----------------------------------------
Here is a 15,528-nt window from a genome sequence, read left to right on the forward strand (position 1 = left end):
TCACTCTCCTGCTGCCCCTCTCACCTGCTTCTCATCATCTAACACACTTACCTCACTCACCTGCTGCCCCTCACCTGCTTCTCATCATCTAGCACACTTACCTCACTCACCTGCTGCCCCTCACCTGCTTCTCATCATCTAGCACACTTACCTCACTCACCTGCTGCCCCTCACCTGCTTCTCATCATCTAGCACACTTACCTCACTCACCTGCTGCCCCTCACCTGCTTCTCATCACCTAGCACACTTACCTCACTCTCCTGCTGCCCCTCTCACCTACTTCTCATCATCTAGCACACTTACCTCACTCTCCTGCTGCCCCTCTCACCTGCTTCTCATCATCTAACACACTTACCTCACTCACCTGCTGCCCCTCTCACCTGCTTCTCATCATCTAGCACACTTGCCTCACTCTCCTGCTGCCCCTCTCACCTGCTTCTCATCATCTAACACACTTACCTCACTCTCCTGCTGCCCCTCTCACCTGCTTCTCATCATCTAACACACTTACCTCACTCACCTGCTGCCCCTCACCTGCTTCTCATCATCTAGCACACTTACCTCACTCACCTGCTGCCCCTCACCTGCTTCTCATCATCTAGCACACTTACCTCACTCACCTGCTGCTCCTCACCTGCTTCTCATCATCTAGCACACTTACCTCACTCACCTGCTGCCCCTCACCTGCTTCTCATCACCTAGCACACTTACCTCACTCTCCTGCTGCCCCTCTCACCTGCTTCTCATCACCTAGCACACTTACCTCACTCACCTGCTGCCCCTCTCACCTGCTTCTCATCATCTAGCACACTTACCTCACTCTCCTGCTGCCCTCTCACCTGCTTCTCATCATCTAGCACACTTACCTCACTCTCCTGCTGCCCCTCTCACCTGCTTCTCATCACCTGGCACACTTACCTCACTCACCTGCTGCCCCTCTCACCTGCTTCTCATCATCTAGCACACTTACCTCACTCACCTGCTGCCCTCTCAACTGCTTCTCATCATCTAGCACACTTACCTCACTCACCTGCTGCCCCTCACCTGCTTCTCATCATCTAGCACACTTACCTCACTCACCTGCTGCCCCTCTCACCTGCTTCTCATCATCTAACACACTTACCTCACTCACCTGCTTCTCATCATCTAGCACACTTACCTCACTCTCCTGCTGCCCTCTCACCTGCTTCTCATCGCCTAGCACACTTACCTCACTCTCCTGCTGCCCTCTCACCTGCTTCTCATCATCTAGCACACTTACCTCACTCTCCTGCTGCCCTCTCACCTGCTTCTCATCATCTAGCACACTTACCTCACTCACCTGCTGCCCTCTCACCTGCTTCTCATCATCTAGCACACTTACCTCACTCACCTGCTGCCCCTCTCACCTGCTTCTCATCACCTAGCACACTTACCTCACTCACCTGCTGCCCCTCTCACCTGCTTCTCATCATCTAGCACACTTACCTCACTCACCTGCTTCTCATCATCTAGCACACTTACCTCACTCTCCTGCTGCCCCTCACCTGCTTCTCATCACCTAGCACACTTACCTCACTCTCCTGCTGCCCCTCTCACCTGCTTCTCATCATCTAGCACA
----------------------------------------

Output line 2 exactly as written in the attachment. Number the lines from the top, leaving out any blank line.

TCACTCTCCTGCTGCCCCTCTCACCTGCTTCTCATCATCTAACACACTTACCTCACTCACCTGCTGCCCCTCACCTGCTTCTCATCATCTAGCACACTTACCTCACTCACCTGCTGCCCCTCACCTGCTTCTCATCATCTAGCACACTTACCTCACTCACCTGCTGCCCCTCACCTGCTTCTCATCATCTAGCACACTTACCTCACTCACCTGCTGCCCCTCACCTGCTTCTCATCACCTAGCACACTTACCTCACTCTCCTGCTGCCCCTCTCACCTACTTCTCATCATCTAGCACACTTACCTCACTCTCCTGCTGCCCCTCTCACCTGCTTCTCATCATCTAACACACTTACCTCACTCACCTGCTGCCCCTCTCACCTGCTTCTCATCATCTAGCACACTTGCCTCACTCTCCTGCTGCCCCTCTCACCTGCTTCTCATCATCTAACACACTTACCTCACTCTCCTGCTGCCCCTCTCACCTGCTTCTCATCATCTAACACACTTACCTCACTCACCTGCTGCCCCTCACCTGCTTCTCATCATCTAGCACACTTACCTCACTCACCTGCTGCCCCTCACCTGCTTCTCATCATCTAGCACACTTACCTCACTCACCTGCTGCTCCTCACCTGCTTCTCATCATCTAGCACACTTACCTCACTCACCTGCTGCCCCTCACCTGCTTCTCATCACCTAGCACACTTACCTCACTCTCCTGCTGCCCCTCTCACCTGCTTCTCATCACCTAGCACACTTACCTCACTCACCTGCTGCCCCTCTCACCTGCTTCTCATCATCTAGCACACTTACCTCACTCTCCTGCTGCCCTCTCACCTGCTTCTCATCATCTAGCACACTTACCTCACTCTCCTGCTGCCCCTCTCACCTGCTTCTCATCACCTGGCACACTTACCTCACTCACCTGCTGCCCCTCTCACCTGCTTCTCATCATCTAGCACACTTACCTCACTCACCTGCTGCCCTCTCAACTGCTTCTCATCATCTAGCACACTTACCTCACTCACCTGCTGCCCCTCACCTGCTTCTCATCATCTAGCACACTTACCTCACTCACCTGCTGCCCCTCTCACCTGCTTCTCATCATCTAACACACTTACCTCACTCACCTGCTTCTCATCATCTAGCACACTTACCTCACTCTCCTGCTGCCCTCTCACCTGCTTCTCATCGCCTAGCACACTTACCTCACTCTCCTGCTGCCCTCTCACCTGCTTCTCATCATCTAGCACACTTACCTCACTCTCCTGCTGCCCTCTCACCTGCTTCTCATCATCTAGCACACTTACCTCACTCACCTGCTGCCCTCTCACCTGCTTCTCATCATCTAGCACACTTACCTCACTCACCTGCTGCCCCTCTCACCTGCTTCTCATCACCTAGCACACTTACCTCACTCACCTGCTGCCCCTCTCACCTGCTTCTCATCATCTAGCACACTTACCTCACTCACCTGCTTCTCATCATCTAGCACACTTACCTCACTCTCCTGCTGCCCCTCACCTGCTTCTCATCACCTAGCACACTTACCTCACTCTCCTGCTGCCCCTCTCACCTGCTTCTCATCATCTAGCACA